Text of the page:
As pointed out in a recent article by Money Morning Global Resource Specialist Peter Krauth, there is something interesting happening with gold prices.
Paper gold, controlled by Wall Street, is going down. But demand for physical gold all over the globe is going up every time that gold prices are down.
That's not the only place divergences are occurring in the global gold market. A divergence can even be seen in the difference between Wall Street speculators and commercial interests in the paper gold market.
The speculative momentum players continue piling on shorts, while commercial interests are following a path 180 degrees opposite.
The question remains for those investors interested in gold as to who will be right in the end. The short-term Wall Street speculators or more long-term players?
Speculators vs. Commercial Participants
The weekly commitment of traders report for the week ending May 21, issued by the Commodities Futures Trading Commission, showed the bearishness toward gold among traders continued to grow.
Large speculators' net long positions in gold futures and options continued falling to lows not seen in several years.
Managed money accounts lowered their exposure to gold to the lowest since the CFTC began this report back in September 2009. These accounts were also busy adding to short positions on gold.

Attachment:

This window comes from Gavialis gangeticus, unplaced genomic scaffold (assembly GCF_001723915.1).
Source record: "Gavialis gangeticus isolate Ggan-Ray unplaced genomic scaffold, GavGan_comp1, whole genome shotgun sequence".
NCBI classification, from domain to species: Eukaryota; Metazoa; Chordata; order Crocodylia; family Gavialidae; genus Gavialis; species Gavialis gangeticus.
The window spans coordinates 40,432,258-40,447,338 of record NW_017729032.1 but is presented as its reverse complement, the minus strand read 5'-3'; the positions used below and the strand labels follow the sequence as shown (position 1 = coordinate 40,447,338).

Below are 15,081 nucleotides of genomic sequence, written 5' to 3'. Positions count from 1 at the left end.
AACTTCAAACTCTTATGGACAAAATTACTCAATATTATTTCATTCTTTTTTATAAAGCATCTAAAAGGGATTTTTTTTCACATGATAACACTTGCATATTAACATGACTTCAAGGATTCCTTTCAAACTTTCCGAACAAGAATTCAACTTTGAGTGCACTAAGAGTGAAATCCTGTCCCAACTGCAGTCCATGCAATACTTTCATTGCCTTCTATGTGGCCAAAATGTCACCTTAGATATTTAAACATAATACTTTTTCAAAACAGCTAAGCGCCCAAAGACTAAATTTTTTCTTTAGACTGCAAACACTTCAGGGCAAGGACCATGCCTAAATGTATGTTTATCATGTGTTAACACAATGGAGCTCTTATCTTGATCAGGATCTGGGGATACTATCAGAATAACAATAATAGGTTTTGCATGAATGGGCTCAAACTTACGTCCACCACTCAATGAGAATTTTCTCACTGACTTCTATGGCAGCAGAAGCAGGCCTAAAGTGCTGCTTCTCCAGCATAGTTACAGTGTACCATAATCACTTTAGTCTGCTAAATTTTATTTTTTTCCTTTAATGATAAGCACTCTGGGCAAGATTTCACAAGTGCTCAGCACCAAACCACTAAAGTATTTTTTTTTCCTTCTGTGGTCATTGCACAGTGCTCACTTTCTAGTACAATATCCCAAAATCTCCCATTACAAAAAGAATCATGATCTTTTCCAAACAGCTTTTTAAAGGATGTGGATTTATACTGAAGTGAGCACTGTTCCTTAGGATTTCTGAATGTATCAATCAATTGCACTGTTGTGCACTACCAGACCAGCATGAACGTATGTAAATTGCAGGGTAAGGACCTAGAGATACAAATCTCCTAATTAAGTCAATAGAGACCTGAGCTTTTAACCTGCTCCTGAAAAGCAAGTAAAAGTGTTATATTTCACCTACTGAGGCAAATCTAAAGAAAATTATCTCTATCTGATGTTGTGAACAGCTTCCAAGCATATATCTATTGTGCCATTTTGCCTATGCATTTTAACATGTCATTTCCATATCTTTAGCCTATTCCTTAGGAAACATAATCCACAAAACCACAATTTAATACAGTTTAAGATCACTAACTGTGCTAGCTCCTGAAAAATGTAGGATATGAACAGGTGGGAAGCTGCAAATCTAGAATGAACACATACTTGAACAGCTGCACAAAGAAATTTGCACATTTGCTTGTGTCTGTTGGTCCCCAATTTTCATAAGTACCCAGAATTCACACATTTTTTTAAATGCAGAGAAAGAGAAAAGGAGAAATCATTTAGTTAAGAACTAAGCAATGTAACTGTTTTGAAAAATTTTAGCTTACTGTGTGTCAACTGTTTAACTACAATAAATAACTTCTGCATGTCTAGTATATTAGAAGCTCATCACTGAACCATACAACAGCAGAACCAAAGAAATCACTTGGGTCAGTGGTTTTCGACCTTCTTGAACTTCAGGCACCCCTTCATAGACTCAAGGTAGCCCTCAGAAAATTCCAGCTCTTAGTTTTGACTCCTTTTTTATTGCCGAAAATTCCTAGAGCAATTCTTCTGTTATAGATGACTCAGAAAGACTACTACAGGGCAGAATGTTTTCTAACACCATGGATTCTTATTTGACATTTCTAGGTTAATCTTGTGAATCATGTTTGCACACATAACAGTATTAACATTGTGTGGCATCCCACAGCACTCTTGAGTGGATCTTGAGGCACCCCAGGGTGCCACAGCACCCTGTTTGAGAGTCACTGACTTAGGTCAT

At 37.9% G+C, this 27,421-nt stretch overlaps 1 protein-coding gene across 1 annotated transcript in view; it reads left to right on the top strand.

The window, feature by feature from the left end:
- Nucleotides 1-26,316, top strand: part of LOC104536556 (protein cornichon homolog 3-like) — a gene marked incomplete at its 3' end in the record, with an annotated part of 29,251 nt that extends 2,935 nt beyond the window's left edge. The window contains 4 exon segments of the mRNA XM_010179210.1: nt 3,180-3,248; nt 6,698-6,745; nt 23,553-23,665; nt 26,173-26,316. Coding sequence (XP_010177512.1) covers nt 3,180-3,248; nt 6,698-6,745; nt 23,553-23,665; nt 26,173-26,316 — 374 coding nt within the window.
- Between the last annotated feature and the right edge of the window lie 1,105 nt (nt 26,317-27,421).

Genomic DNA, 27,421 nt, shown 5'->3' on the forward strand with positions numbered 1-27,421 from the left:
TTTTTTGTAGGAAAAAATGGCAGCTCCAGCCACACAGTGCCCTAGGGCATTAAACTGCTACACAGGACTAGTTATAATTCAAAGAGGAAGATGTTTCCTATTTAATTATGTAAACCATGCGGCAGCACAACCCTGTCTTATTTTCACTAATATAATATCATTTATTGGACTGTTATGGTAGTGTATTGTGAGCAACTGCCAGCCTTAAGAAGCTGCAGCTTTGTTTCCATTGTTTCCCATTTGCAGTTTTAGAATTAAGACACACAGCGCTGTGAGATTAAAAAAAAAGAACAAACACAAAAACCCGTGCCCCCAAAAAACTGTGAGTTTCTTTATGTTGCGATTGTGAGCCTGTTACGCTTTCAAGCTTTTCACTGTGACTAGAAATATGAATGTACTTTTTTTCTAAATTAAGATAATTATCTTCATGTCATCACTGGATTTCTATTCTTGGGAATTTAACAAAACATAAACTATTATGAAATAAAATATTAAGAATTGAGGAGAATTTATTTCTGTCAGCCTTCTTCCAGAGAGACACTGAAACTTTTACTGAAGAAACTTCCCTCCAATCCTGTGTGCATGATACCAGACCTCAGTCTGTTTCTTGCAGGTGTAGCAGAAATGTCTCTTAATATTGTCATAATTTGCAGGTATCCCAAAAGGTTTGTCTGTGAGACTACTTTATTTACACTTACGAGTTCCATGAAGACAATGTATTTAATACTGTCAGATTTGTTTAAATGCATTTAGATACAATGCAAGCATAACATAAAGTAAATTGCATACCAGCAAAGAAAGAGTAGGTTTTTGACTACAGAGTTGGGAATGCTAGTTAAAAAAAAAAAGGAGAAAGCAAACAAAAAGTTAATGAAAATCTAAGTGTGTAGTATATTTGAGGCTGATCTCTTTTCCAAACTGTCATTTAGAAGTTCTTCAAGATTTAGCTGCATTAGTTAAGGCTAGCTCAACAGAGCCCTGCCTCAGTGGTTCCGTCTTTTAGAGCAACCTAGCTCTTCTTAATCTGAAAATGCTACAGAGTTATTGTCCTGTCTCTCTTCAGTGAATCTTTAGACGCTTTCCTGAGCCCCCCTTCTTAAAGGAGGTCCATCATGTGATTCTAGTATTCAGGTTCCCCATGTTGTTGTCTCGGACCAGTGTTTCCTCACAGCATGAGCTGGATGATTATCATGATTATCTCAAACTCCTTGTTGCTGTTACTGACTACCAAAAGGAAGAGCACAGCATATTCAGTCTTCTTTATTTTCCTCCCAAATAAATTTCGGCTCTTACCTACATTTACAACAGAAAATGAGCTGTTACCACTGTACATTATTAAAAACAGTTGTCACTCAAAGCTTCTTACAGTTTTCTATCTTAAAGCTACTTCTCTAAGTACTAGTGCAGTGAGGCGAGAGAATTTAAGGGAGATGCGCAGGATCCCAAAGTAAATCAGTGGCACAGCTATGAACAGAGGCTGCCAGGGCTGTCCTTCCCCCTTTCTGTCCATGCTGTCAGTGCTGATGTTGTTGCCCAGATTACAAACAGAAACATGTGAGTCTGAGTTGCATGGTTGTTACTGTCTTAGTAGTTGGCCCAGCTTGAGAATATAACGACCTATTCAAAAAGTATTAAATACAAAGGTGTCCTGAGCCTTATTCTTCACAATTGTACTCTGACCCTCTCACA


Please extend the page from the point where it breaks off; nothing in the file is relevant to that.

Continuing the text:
Net long gold positions for non-commercial traders such as hedge funds are now at the lowest level since November 2008.
No surprise here. . .speculators hate gold and would rather speculate in stocks at the moment.
By the way, small traders are at the most bearish since February 2001. This is approximately when gold prices began their more-than-a-decade-long bull run.
But it's a completely different story when one looks at what commercial players – so-called "smart money" – are doing in the gold market.
As gold prices have fallen over the past several months, commercial traders have been busy investing in gold with new long positions in the yellow metal.